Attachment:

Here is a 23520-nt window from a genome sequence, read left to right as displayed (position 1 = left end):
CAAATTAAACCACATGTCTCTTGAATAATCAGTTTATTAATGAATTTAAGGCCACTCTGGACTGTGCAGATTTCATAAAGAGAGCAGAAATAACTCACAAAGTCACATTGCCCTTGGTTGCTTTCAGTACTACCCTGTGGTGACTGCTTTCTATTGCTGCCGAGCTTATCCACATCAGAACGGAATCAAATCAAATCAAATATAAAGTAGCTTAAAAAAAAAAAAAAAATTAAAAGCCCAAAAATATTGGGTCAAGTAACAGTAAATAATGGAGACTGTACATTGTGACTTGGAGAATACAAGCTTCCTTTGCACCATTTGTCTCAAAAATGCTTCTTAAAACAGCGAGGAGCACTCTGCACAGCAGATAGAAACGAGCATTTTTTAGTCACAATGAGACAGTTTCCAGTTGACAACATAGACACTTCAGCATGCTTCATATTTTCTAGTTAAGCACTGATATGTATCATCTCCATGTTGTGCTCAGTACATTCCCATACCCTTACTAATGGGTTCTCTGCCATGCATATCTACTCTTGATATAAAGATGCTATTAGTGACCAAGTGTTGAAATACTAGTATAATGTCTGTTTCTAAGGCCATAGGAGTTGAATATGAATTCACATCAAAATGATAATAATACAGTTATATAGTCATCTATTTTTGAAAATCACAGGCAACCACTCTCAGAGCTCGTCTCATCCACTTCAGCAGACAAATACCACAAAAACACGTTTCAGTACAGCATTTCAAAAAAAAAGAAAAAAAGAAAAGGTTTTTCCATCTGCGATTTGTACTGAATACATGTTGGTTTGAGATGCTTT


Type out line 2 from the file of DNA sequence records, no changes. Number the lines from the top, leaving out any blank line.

CAAATTAAACCACATGTCTCTTGAATAATCAGTTTATTAATGAATTTAAGGCCACTCTGGACTGTGCAGATTTCATAAAGAGAGCAGAAATAACTCACAAAGTCACATTGCCCTTGGTTGCTTTCAGTACTACCCTGTGGTGACTGCTTTCTATTGCTGCCGAGCTTATCCACATCAGAACGGAATCAAATCAAATCAAATATAAAGTAGCTTAAAAAAAAAAAAAAAATTAAAAGCCCAAAAATATTGGGTCAAGTAACAGTAAATAATGGAGACTGTACATTGTGACTTGGAGAATACAAGCTTCCTTTGCACCATTTGTCTCAAAAATGCTTCTTAAAACAGCGAGGAGCACTCTGCACAGCAGATAGAAACGAGCATTTTTTAGTCACAATGAGACAGTTTCCAGTTGACAACATAGACACTTCAGCATGCTTCATATTTTCTAGTTAAGCACTGATATGTATCATCTCCATGTTGTGCTCAGTACATTCCCATACCCTTACTAATGGGTTCTCTGCCATGCATATCTACTCTTGATATAAAGATGCTATTAGTGACCAAGTGTTGAAATACTAGTATAATGTCTGTTTCTAAGGCCATAGGAGTTGAATATGAATTCACATCAAAATGATAATAATACAGTTATATAGTCATCTATTTTTGAAAATCACAGGCAACCACTCTCAGAGCTCGTCTCATCCACTTCAGCAGACAAATACCACAAAAACACGTTTCAGTACAGCATTTCAAAAAAAAAGAAAAAAAGAAAAGGTTTTTCCATCTGCGATTTGTACTGAATACATGTTGGTTTGAGATGCTTT